Friday, May 08, 2015

Crashing Suns, by Edmond Hamilton

I tried sending Patti a notice that I'd like to take part in Forgotten Books Friday but I don't think we managed to connect. It's the first time in a long time I've had a chance to do anything for that. Anyway, here's an unofficial entry for Forgotten Books Friday: 



Anything that I could find at our small-town library that smacked of science fiction got checked out and brought home. Thus it was I stumbled upon a little paperback called “Crashing Suns,” by Edmond Hamilton. I didn’t recognize the author’s name at the time; I was more familiar with Asimov, Clarke, Anderson, Heinlein. It didn’t matter. The cover showed a rocket-ship and a round, pink, fuzzy alien with multiple limbs pointing a blaster at an astronaut. More importantly to me, the words “Crashing Suns” and the catch phrase on the cover of “Red alert for the Interstellar Patrol” ignited my imagination. Many, many years later, I found a copy of this book in a used book store and snapped it up. It’s too brittle and worn to read again but I still cherish it.

The book contains five novella length space opera stories, the title piece, “The Star Stealers,” “Within the Nebula,” “The Comet Drivers,” and “The Cosmic Cloud.” From what I can find out, all five of the stories were published in Weird Tales between 1928 and 1930. All but the first involve the Interstellar Patrol, sort of a pre-Federation Starfleet that defends the galaxy from evil. Hamilton apparently wrote these tales in a white heat and they sometimes show it. The science is often inaccurate and the language is quite overblown with flights of fancy in many places. But, you know, I don’t care. Hamilton was clearly enjoying himself and I enjoyed right along with him. There’s passion and excitement and that can make up for a lot of technical slights. I still want to join the Interstellar Patrol. I may be 56 on the outside, but inside I’m still 12 when I hear the siren call of “Crashing Suns.”

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18 comments:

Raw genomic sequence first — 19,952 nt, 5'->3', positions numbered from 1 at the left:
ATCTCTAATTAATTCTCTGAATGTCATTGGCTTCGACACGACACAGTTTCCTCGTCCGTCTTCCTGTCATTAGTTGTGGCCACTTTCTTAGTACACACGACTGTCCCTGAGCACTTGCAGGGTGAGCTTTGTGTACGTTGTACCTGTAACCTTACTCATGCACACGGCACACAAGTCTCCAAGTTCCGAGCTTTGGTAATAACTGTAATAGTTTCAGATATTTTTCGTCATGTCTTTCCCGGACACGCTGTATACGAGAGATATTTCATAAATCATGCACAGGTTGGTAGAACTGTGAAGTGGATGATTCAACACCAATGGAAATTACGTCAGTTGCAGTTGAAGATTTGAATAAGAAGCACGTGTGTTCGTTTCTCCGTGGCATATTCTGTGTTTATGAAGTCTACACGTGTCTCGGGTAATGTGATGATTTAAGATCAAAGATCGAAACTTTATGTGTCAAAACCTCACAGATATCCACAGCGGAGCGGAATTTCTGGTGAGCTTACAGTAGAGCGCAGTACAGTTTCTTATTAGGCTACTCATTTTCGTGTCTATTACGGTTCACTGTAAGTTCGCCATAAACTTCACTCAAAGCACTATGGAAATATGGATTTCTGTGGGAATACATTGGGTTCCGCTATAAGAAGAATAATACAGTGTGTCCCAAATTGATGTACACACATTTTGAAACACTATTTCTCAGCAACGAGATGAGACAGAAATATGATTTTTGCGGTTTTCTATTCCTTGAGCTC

Bill Crider said...

I loved Hamilton's work when I was a kid. Still enjoy it on occasion. You can't go wrong with a cover like that, no matter what's inside.

David J. West said...

I always buy books like this from my childhood to regain that magic and share it with my kids too.

Charles Gramlich said...

Bill, I know. Those old covers had such pizazz

David J., I need to get a copy I can reread

Oscar said...

I may have read this in my sci-fi phase, but know for sure.

Todd Mason said...

Charles, you have to check the blogs! I'm covering for Patti this week; happily, Rick Robinson shot a note about this one my way. Thanks, gents.

R.K. Robinson said...

Also, I'll say this is a book full of old fashioned SF fun. I like it a lot.

George said...

Edmond Hamilton was a great story-teller! And ACE Books had some great cover artwork!

Todd Mason said...

Along with Lovecraft only moreso, Hamilton was the sf star of WEIRD TALES, which liked to tag his early work "weird-scientific"...

Cloudia said...

Your response to this book as a boy no doubt influenced your writing!




ALOHA from Honolulu,
ComfortSpiral
=^..^=

David Cranmer said...

James Reasoner directed my attention toward Hamilton a few years back. Like Mr. Crider I enjoy dipping in those waters on occasion.

the walking man said...

Charles you make me feel as if I wasted my youth with the reading I did. Both of my parents were voracious readers, like weekly trips to the library voracious and literally hundreds of paperbacks and three newspapers a day in the house (all local) and a weekly on top of that.

The old man like some science fiction, but I gravitated to historical fiction *meh* now, as I said you make me feel like i missed something in my childhood. Although i read a lot of the usual comics I don't think it's quite the same thing.

Bernard Lee DeLeo said...

I agree. Hamilton enjoyed his writing. The passion was there.

sage said...

I've never read Hamilton, but can relate to the excitement you felt in such a "find"

Prashant C. Trikannad said...

Charles, thanks for spotlighting Edmond Hamilton who is new to me.

Charles Gramlich said...

Oscar, if you read it when you were young you'd likely remember it. Maybe not later. It's exciting for young ones, I thought. Me included at the time.

Todd, Mason, ahh. I've tried to do it twice and messed up both times. I check blogs very regularly but don't always get every post for sure.

R.K., exactly!

George, yes, even though the alien looks rather poofy it was still so cool to me when I was a kid.

Cloudia, I'm sure it did. Of course, all this early stuff probably did to some degree.

Mark, I actually missed out on a lot of the comics. They weren't readily available in our small town.

Bernard, he definitely seemed to like what he was doing.

Sage, would love to recapture that excitement.

Prashant, he also did some Sword and sorcery stuff as well.

Greg said...

I read just about everything science fiction or fantasy I could find at the library too, but somehow I missed this one. Thanks for mentioning it.

Charles Gramlich said...

Greg, fun book

Riot Kitty said...

Just the cover looks cool!